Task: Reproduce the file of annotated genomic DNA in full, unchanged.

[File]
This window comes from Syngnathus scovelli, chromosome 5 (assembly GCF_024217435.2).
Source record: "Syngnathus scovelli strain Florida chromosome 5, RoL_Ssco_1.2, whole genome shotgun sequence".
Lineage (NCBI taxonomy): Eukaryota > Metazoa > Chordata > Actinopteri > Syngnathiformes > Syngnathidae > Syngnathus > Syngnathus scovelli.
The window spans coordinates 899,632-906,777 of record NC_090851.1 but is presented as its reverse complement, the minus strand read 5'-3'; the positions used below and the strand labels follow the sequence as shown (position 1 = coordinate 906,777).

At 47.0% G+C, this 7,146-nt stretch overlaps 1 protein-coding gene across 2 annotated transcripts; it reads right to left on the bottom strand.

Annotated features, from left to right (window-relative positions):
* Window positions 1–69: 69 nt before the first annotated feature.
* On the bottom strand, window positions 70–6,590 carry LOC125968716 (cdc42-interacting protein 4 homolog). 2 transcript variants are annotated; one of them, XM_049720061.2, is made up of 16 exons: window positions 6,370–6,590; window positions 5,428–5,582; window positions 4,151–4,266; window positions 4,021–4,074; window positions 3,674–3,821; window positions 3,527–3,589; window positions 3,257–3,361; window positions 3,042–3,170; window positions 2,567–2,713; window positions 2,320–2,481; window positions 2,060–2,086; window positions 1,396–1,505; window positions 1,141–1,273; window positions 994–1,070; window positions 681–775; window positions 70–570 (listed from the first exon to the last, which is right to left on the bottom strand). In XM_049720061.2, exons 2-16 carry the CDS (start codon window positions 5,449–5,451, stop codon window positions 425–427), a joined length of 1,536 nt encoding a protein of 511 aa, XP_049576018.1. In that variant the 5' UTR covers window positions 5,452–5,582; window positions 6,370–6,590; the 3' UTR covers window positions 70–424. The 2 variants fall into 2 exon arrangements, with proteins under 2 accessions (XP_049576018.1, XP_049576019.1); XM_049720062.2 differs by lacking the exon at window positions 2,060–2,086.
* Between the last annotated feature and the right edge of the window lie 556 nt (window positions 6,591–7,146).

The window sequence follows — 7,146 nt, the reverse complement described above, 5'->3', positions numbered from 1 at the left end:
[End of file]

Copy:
This window comes from Syngnathus scovelli, chromosome 5 (assembly GCF_024217435.2).
Source record: "Syngnathus scovelli strain Florida chromosome 5, RoL_Ssco_1.2, whole genome shotgun sequence".
Lineage (NCBI taxonomy): Eukaryota > Metazoa > Chordata > Actinopteri > Syngnathiformes > Syngnathidae > Syngnathus > Syngnathus scovelli.
The window spans coordinates 899,632-906,777 of record NC_090851.1 but is presented as its reverse complement, the minus strand read 5'-3'; the positions used below and the strand labels follow the sequence as shown (position 1 = coordinate 906,777).

At 47.0% G+C, this 7,146-nt stretch overlaps 1 protein-coding gene across 2 annotated transcripts; it reads right to left on the bottom strand.

Annotated features, from left to right (window-relative positions):
* Window positions 1–69: 69 nt before the first annotated feature.
* On the bottom strand, window positions 70–6,590 carry LOC125968716 (cdc42-interacting protein 4 homolog). 2 transcript variants are annotated; one of them, XM_049720061.2, is made up of 16 exons: window positions 6,370–6,590; window positions 5,428–5,582; window positions 4,151–4,266; window positions 4,021–4,074; window positions 3,674–3,821; window positions 3,527–3,589; window positions 3,257–3,361; window positions 3,042–3,170; window positions 2,567–2,713; window positions 2,320–2,481; window positions 2,060–2,086; window positions 1,396–1,505; window positions 1,141–1,273; window positions 994–1,070; window positions 681–775; window positions 70–570 (listed from the first exon to the last, which is right to left on the bottom strand). In XM_049720061.2, exons 2-16 carry the CDS (start codon window positions 5,449–5,451, stop codon window positions 425–427), a joined length of 1,536 nt encoding a protein of 511 aa, XP_049576018.1. In that variant the 5' UTR covers window positions 5,452–5,582; window positions 6,370–6,590; the 3' UTR covers window positions 70–424. The 2 variants fall into 2 exon arrangements, with proteins under 2 accessions (XP_049576018.1, XP_049576019.1); XM_049720062.2 differs by lacking the exon at window positions 2,060–2,086.
* Between the last annotated feature and the right edge of the window lie 556 nt (window positions 6,591–7,146).

The window sequence follows — 7,146 nt, the reverse complement described above, 5'->3', positions numbered from 1 at the left end: